Susan Lawrence Dana and Frank Lloyd Wright both shared an interest in Japanese culture, art, and architecture, and the Japanese influences are evident throughout the house, and especially in the design of the roof.

The tour guide related that FLW was given an unlimited budget. The house took two years to build, and when it was finished, furnishings and all, the tally was $60,000. That's a bit over 1.6 million in 2014 dollars. 

The house is a remarkably well-preserved example of Frank Lloyd Wright's work, inside and out. 

The only occupants of the house before it was acquired by the state of Illinois were the original occupant, Susan Lawrence Dana from 1904 until 1928, and Charles C. Thomas, who bought the home in 1944.

When her fortune started to dwindle, Susan Lawrence Thomas closed the main house and moved into a smaller home on the grounds until she began to suffer from dementia in the 1940's. The house and it's contents were then sold to Mr. Thomas, a publisher who bought the home in 1944 and lived in it until 1981.

Charles C. Thomas and his wife fully appreciated the value of maintaining the house and the original furnishings and fixtures. They sold the house to the state of Illinois in 1981 for one million dollars, which was a heckuva deal for the state, as the furnishings alone could have been sold at auction for that much.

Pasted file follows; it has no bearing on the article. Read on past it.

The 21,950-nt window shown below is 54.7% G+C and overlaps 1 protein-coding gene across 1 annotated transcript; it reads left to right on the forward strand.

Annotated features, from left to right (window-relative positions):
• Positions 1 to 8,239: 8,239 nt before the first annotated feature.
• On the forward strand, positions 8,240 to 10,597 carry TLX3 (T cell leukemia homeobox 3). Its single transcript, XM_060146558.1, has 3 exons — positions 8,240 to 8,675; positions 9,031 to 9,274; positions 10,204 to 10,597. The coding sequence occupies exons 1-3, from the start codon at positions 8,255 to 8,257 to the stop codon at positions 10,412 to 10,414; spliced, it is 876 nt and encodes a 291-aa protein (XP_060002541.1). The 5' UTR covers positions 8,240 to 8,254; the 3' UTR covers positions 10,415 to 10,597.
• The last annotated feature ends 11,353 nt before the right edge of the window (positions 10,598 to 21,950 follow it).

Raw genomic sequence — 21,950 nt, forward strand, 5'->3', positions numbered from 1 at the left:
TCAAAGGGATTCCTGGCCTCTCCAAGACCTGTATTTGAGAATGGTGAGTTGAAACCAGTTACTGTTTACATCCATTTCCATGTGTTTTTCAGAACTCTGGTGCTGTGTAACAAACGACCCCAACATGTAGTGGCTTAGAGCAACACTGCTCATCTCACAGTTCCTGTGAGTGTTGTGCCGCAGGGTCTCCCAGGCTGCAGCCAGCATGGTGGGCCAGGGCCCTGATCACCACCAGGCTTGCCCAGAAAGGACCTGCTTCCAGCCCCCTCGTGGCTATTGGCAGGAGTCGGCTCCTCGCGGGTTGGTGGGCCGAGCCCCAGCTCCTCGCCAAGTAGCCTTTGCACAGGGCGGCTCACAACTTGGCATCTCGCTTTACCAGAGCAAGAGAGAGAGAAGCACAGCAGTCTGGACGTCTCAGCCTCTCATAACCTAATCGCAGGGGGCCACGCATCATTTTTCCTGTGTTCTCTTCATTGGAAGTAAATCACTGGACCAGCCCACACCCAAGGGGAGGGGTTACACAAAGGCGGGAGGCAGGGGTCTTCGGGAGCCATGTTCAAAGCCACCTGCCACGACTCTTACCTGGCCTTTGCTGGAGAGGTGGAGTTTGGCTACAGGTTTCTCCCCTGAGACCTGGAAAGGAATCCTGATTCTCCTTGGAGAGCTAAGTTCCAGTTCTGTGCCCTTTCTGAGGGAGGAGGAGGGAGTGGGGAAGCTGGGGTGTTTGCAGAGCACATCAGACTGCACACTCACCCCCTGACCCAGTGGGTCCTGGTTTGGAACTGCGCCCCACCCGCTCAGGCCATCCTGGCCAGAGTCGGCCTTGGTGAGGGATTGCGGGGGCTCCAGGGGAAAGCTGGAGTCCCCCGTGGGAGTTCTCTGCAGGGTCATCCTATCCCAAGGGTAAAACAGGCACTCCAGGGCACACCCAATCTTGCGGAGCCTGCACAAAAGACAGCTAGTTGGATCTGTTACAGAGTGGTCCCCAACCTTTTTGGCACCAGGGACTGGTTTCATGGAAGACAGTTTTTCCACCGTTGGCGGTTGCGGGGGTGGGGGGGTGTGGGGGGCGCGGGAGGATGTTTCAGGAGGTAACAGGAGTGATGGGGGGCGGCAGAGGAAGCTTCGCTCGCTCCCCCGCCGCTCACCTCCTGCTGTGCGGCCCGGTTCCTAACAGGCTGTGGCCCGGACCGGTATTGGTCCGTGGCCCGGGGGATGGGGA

The house underwent a three-year restoration in the late '80's, reopening in 1990 looking very much like it did when it was finished in 1904.

FLW designed every element of a house, including gates, fences, walls and railings. This gate is made of wood, and for being 110 years old (that's 110 mid-west winters...) is in remarkably great shape.

The emphasis on clean lines and the lack of superfluous decoration do not make the house feel clinical, which is what I was somewhat expecting. On the contrary, the house has a warm and comfortable ambiance to it.

No area of the home was considered unimportant or not worthy of attention. Even the back door was decorated with a sumac-themed stained glass window panel.

Photography is verboten inside the house, but I just had to sneak two pics with my phone. The pic above was taken from one of two musician's balconys and shows the entryway to the home - the way the sunlight came through the front door and lit up that area was flat out brilliant.

This window is actually nine separate pieces of art glass that are hanging in front of six separate windows. It is as spectacular a window as I have ever seen.

There was a nice architectural model of the house inside the house, but the tour guide said 'No photography inside the house" even when I asked nice and polite like. I suspect she may have guessed I took the two previous pics when I was lagging behind the group.